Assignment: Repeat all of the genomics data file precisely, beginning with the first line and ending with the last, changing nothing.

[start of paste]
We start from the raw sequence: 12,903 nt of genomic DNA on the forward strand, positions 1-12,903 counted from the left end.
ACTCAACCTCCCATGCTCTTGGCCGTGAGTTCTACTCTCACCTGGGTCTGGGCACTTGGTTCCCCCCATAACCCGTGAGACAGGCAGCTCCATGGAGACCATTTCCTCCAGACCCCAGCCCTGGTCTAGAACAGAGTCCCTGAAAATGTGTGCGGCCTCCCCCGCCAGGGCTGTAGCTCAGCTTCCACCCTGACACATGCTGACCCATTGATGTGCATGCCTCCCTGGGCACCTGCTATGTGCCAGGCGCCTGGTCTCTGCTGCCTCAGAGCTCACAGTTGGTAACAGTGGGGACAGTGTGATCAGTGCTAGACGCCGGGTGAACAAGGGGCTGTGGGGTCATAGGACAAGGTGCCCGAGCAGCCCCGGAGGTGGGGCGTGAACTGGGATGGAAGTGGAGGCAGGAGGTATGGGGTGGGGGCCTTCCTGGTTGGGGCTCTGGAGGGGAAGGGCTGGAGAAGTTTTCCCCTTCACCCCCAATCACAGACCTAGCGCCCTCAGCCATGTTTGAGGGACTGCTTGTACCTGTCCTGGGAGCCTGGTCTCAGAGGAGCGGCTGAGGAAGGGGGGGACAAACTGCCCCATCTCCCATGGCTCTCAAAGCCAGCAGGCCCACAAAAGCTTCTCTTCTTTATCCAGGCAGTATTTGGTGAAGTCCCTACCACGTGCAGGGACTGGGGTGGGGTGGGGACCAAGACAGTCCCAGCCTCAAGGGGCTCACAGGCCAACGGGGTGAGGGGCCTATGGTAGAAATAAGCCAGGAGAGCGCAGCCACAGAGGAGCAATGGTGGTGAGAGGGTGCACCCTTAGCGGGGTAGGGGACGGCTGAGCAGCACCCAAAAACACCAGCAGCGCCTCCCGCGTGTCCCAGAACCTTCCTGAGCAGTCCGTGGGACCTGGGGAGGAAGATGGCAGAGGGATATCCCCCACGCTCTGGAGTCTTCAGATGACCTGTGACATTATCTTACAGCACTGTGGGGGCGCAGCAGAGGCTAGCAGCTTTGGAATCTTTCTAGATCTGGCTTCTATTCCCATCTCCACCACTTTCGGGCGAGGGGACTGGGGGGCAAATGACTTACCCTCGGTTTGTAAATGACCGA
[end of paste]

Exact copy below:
We start from the raw sequence: 12,903 nt of genomic DNA on the forward strand, positions 1-12,903 counted from the left end.
ACTCAACCTCCCATGCTCTTGGCCGTGAGTTCTACTCTCACCTGGGTCTGGGCACTTGGTTCCCCCCATAACCCGTGAGACAGGCAGCTCCATGGAGACCATTTCCTCCAGACCCCAGCCCTGGTCTAGAACAGAGTCCCTGAAAATGTGTGCGGCCTCCCCCGCCAGGGCTGTAGCTCAGCTTCCACCCTGACACATGCTGACCCATTGATGTGCATGCCTCCCTGGGCACCTGCTATGTGCCAGGCGCCTGGTCTCTGCTGCCTCAGAGCTCACAGTTGGTAACAGTGGGGACAGTGTGATCAGTGCTAGACGCCGGGTGAACAAGGGGCTGTGGGGTCATAGGACAAGGTGCCCGAGCAGCCCCGGAGGTGGGGCGTGAACTGGGATGGAAGTGGAGGCAGGAGGTATGGGGTGGGGGCCTTCCTGGTTGGGGCTCTGGAGGGGAAGGGCTGGAGAAGTTTTCCCCTTCACCCCCAATCACAGACCTAGCGCCCTCAGCCATGTTTGAGGGACTGCTTGTACCTGTCCTGGGAGCCTGGTCTCAGAGGAGCGGCTGAGGAAGGGGGGGACAAACTGCCCCATCTCCCATGGCTCTCAAAGCCAGCAGGCCCACAAAAGCTTCTCTTCTTTATCCAGGCAGTATTTGGTGAAGTCCCTACCACGTGCAGGGACTGGGGTGGGGTGGGGACCAAGACAGTCCCAGCCTCAAGGGGCTCACAGGCCAACGGGGTGAGGGGCCTATGGTAGAAATAAGCCAGGAGAGCGCAGCCACAGAGGAGCAATGGTGGTGAGAGGGTGCACCCTTAGCGGGGTAGGGGACGGCTGAGCAGCACCCAAAAACACCAGCAGCGCCTCCCGCGTGTCCCAGAACCTTCCTGAGCAGTCCGTGGGACCTGGGGAGGAAGATGGCAGAGGGATATCCCCCACGCTCTGGAGTCTTCAGATGACCTGTGACATTATCTTACAGCACTGTGGGGGCGCAGCAGAGGCTAGCAGCTTTGGAATCTTTCTAGATCTGGCTTCTATTCCCATCTCCACCACTTTCGGGCGAGGGGACTGGGGGGCAAATGACTTACCCTCGGTTTGTAAATGACCGA